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"Foot washing" by UK artist, Dinah Roe Kendall

Kenarchy: Promoting overall wellbeing by

  • Instating women

  • Prioritising children

  • Advocating for the poor

  • Welcoming strangers

  • Reintegrating humanity and the environment

  • Restoring justice to prisoners

  • Healing the sick

The collaboration that is The Kenarchy Journal presents the research of academics and activists engaged in the politics of love. It is published in partnership with the Institute of Religion, Peace and Justice as our academic journal. The purpose of this Journal is to advance the applied research, and as such, it is an academic journal. It also includes an online forum that we very much hope will provide the opportunity for both thinkers and activists to engage with the applied research material.

Kenarchy is a newly constructed word signifying an innovative, inclusive reconfiguration of Jesus’ politics of love. It is derived from ken(osis): emptying out sovereign power and replacing it with a love measured by readiness to die for the other, even one’s enemy, and archy: a way of ordering or relating in social space. It has been articulated over the last 15 years by a growing network of theologians and activists around original work begun with and on behalf of them by political theologian Roger Haydon Mitchell. (See Discovering Kenarchy: Contemporary Resources for the Politics of Love. Roger Haydon Mitchell and Julie Tomlin Arram eds. Wipf & Stock, 2014). While based unapologetically in the Jesus story as found in the four gospels of the Christian scriptures, and drawing on the theology of trinity and incarnation, it configures an inclusive politics of love as a gift to people of all faiths and none.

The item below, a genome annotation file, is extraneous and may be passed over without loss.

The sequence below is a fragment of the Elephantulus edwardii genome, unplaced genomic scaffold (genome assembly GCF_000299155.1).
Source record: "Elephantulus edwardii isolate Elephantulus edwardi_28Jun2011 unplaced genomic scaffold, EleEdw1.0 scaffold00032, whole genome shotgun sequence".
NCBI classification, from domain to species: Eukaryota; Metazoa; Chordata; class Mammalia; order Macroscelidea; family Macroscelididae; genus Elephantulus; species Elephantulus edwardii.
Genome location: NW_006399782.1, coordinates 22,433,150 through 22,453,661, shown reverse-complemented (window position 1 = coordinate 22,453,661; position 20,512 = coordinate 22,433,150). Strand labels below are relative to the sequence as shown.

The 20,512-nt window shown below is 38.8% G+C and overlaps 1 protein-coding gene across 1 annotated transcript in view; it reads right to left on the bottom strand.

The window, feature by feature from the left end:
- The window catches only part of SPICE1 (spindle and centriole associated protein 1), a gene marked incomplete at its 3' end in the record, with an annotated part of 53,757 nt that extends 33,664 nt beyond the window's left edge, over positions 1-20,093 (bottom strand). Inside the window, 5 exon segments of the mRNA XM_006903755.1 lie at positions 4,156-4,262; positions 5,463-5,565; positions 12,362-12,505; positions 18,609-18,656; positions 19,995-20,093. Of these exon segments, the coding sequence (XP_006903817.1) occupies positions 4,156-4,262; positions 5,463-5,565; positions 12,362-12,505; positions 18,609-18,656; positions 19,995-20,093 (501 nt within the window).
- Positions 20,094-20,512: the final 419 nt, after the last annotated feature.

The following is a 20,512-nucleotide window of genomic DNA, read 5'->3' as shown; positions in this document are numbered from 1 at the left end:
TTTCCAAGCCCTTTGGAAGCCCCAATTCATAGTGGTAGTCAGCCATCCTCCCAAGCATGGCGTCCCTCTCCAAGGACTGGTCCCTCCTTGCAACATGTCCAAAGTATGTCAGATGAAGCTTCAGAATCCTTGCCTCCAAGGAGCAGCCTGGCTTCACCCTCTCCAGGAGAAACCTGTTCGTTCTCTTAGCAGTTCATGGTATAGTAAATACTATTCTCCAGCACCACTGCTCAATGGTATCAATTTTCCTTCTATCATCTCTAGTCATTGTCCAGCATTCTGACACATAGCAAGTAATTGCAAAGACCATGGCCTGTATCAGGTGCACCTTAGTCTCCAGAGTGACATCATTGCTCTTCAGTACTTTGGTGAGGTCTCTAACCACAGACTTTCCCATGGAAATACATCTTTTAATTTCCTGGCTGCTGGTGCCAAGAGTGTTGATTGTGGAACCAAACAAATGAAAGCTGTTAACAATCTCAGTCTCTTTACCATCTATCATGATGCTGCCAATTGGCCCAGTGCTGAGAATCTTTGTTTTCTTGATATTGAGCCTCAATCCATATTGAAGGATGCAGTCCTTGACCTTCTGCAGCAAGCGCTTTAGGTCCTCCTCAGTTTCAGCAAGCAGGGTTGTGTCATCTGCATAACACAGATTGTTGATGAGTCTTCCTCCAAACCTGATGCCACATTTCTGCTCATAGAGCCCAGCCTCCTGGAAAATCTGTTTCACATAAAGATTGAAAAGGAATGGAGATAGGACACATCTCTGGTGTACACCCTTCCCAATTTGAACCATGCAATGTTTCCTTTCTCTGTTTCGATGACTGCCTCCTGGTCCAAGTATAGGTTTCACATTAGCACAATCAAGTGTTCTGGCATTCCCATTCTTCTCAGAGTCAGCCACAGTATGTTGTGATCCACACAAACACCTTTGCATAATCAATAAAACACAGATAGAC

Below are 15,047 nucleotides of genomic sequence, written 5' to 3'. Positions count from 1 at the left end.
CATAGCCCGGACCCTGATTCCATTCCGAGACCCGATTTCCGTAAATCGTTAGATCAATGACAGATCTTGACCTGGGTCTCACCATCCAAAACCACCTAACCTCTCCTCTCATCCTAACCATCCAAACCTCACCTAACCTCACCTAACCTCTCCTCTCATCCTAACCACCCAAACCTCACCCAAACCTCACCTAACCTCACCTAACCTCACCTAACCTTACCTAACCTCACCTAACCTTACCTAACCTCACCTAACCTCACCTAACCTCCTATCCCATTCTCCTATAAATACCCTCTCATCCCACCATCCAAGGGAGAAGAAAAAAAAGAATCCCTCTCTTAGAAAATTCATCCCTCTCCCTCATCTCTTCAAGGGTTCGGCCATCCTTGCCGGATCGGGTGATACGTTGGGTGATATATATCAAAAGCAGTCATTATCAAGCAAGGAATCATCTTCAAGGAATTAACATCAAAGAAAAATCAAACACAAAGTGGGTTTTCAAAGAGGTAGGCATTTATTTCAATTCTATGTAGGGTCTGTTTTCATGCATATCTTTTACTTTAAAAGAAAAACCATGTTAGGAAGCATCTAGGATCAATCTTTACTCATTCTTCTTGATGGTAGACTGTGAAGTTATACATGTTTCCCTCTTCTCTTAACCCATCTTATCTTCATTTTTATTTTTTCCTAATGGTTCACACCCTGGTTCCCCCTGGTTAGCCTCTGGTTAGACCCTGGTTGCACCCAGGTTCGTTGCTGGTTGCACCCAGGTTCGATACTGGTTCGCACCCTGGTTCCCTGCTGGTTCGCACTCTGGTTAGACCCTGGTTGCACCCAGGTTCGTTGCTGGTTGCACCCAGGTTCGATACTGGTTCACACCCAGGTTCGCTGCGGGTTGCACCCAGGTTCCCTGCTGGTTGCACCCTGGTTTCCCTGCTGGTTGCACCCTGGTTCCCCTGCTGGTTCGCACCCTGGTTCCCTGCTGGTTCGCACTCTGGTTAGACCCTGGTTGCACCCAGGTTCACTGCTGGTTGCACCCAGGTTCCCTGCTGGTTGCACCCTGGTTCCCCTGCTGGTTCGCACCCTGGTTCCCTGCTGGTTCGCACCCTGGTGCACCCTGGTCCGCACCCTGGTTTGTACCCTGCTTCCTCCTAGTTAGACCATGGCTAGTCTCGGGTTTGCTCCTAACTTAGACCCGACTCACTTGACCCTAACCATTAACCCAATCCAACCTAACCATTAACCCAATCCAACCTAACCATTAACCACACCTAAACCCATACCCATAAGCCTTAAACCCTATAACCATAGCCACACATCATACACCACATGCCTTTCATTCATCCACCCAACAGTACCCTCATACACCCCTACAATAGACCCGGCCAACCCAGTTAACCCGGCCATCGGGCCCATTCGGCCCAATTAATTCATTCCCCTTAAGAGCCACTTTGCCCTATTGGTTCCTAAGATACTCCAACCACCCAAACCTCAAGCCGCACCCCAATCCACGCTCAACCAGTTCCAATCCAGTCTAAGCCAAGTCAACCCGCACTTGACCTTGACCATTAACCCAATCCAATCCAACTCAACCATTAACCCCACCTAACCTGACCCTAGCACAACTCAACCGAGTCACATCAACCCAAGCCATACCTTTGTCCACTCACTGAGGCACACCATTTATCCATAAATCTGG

Editorial Team:

 

Lead Editor:

 

Roger Haydon Mitchell, PhD – theologian and activist, honorary researcher in the Lancaster University Centre for Alternatives to Social and Economic Inequalities, and political theologian with the Westminster Theological Centre

 

Associate Editors:

 

Sue Mitchell, MSc – co-facilitator for the Morecambe Bay Poverty Truth Commission, leading conversations between people with lived experience of poverty and decision makers, towards a new sociality

 

Brad Jersak, PhD – theologian, author, Dean of Theology and Culture and Professor of Religious Studies at St. Stephen's University and core faculty at the Institute for Religion, Peace and Justice

 

Andrew Klager, PhD – theologian, historian, peace scholar, Professor of Religion and Peace Studies at St. Stephen's University and core faculty and founding director of the Institute for Religion, Peace and Justice